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My Barbarian wanted to take Miami on a boat ride. “We wanted to interact and be out in the public,” Alex Segade reveals over the phone from Los Angeles, where he just got out of rehearsal for My Barbarian’s first Miami show, coming up this Saturday at the Miami Light Project, as part of Miami-Dade College’s Museum of Art and Design’s “Living Together” performance series this season. ..

The time seems right for Karen Finley to be visiting Miami, to be performing in the black box space of the Miami Light Project at the Goldman Warehouse, and to present her latest performance-art manifesto about the current political landscape, “Unicorn Gratitude Mystery.” In the show, which she began developing as a response to the U.S. presidential election in 2016, Finley plays a unicor..

Getting into a true holiday spirit can be tough in South Florida, where palm trees, expansive beaches and balmy skies signal perpetual summer. Ever-earlier store décor and the incessant push to buy presents – more about commercialism than celebration – can make many of us feel more anxious than festive. Not to worry. Just squeeze in a trip to Miami’s Arsht Center, where City Theatre h..

One of the centerpieces of this year’s Art Week is not a static art work, and it is also one of the most sensuous and disorienting. Lebanese performance artist Tania El Khoury is producing her “Gardens Speak” for the week, courtesy of MDC Live Arts, a piece that has been applauded in cultural capitals throughout Europe and the United States. “It is a work,” she says, “that can only co..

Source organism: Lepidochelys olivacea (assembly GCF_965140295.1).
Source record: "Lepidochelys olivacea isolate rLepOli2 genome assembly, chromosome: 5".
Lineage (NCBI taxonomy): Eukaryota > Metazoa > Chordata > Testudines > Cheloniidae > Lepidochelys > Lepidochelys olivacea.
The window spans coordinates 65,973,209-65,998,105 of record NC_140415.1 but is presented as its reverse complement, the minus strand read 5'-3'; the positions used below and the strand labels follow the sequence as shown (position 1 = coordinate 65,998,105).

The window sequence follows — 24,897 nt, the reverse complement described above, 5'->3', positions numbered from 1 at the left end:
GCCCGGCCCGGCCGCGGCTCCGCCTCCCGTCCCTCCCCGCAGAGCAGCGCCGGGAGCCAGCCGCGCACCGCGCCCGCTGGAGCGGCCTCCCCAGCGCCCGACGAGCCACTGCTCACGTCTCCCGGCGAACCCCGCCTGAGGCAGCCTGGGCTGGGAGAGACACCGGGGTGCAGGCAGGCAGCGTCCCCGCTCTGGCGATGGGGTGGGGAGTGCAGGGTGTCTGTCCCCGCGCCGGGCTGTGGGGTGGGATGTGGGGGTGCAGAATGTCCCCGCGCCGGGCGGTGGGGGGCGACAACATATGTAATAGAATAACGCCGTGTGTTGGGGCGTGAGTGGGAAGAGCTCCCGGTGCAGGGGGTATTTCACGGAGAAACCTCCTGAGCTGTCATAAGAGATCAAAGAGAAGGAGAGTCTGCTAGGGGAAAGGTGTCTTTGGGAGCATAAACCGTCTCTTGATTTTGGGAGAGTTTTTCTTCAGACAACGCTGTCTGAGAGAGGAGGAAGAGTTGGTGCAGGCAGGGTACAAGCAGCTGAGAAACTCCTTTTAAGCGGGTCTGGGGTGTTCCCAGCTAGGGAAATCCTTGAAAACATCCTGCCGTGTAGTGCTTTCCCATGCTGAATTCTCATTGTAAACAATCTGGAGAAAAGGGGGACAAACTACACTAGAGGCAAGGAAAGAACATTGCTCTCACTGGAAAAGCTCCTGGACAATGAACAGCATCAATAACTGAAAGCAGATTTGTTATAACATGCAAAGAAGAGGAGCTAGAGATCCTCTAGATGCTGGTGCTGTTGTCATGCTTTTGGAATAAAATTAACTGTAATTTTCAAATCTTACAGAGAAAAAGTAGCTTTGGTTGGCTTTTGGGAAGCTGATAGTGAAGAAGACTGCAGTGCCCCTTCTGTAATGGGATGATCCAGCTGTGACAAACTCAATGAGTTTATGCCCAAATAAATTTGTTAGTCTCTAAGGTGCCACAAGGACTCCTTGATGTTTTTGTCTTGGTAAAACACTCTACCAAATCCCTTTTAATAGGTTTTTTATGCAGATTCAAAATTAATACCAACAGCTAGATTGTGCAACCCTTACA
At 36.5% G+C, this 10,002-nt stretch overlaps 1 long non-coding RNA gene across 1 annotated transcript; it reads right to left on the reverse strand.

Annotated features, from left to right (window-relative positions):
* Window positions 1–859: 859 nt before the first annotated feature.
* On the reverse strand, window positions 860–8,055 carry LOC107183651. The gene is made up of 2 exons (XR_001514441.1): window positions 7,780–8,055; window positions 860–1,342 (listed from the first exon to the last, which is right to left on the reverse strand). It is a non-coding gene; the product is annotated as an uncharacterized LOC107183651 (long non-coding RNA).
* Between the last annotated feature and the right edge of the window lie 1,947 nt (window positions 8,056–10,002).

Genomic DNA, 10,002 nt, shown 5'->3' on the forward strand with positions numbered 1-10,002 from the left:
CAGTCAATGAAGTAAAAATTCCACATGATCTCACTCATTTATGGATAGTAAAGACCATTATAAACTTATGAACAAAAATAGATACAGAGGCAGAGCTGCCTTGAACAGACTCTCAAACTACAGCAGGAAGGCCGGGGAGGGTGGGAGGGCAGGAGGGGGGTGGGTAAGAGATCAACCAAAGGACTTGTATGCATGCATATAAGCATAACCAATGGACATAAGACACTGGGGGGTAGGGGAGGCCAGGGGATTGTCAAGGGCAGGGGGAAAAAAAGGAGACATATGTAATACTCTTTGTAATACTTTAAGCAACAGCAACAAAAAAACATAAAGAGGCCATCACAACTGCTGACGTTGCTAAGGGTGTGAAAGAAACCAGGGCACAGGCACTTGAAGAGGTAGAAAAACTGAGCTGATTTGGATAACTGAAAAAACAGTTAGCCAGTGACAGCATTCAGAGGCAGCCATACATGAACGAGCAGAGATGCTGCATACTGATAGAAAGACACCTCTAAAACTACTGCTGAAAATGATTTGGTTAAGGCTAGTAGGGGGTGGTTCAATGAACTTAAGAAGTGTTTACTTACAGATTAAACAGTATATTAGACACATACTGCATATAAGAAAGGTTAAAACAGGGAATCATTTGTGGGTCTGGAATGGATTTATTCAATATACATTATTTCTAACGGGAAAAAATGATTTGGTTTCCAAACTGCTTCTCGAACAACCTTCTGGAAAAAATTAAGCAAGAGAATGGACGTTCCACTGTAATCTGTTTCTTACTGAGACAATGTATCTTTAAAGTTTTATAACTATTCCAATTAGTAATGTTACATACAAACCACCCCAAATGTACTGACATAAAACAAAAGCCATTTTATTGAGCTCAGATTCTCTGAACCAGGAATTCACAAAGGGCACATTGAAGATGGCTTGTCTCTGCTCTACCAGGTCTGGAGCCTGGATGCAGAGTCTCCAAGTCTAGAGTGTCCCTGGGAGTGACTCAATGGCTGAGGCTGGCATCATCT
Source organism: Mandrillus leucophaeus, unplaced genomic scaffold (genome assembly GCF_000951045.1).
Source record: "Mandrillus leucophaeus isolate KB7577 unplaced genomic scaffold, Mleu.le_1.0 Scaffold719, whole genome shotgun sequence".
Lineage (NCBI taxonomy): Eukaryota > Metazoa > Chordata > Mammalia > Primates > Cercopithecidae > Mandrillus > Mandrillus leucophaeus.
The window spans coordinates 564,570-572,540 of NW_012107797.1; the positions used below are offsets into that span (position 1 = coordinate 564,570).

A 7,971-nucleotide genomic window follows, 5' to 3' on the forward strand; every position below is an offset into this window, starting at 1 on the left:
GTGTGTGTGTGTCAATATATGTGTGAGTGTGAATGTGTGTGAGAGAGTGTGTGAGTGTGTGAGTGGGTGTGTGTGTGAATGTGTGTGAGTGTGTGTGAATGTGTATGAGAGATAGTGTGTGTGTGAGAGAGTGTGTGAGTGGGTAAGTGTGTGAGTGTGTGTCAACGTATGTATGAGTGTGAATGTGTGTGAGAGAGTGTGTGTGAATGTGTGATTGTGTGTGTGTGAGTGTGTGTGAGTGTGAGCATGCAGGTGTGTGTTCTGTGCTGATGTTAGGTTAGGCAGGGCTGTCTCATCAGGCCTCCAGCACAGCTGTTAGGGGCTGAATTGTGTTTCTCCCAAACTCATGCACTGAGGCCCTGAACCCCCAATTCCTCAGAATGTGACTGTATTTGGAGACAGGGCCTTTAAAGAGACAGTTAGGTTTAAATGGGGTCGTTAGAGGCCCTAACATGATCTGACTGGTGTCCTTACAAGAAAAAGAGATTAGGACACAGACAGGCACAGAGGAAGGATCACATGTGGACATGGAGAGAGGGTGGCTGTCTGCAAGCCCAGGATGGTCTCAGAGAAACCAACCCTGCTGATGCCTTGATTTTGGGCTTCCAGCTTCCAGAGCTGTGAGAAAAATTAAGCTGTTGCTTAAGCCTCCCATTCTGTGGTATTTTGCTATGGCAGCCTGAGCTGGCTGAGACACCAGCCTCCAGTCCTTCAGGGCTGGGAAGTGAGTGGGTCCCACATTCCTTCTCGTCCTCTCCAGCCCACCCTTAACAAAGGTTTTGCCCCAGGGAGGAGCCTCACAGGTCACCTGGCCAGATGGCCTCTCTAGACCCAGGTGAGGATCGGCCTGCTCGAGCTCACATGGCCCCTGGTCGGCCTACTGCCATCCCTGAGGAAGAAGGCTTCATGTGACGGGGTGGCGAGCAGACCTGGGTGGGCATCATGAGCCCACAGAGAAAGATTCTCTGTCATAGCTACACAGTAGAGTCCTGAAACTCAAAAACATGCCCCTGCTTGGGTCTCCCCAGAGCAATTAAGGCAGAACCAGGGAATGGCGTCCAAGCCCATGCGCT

Since its founding in 1996, City Theatre has been an important part of South Florida’s theatrical landscape, though the company’s visibility has always been highest in the month of June. That’s when its popular Summer Shorts festival takes place; for more than a decade, its high-profile venue has been the Carnival Studio Theater at Miami’s Arsht Center. Though the company founded by S..

If you were to predict who might become a nationally famous – OK, world-famous – multiplatform sex therapist, Dr. Ruth Westheimer would probably not be your first choice. Born in Germany in 1928 as Karola Ruth Siegel, the 4’7” Dr. Ruth seems more like the doting Jewish grandmother she is than a woman who used her nationally syndicated radio show, TV shows and 40-some books to help hun..

Actors’ Playhouse has been a musical powerhouse for much of its history. Launching its 30th anniversary season at the Miracle Theatre in Coral Gables, the company is revisiting some of that history with a new production of a made-for-South Florida favorite: Andrew Lloyd Webber and Tim Rice’s “Evita.” As it did in 2000 when recent Tony Award winner Rachel Bay Jones starred as Eva Duart..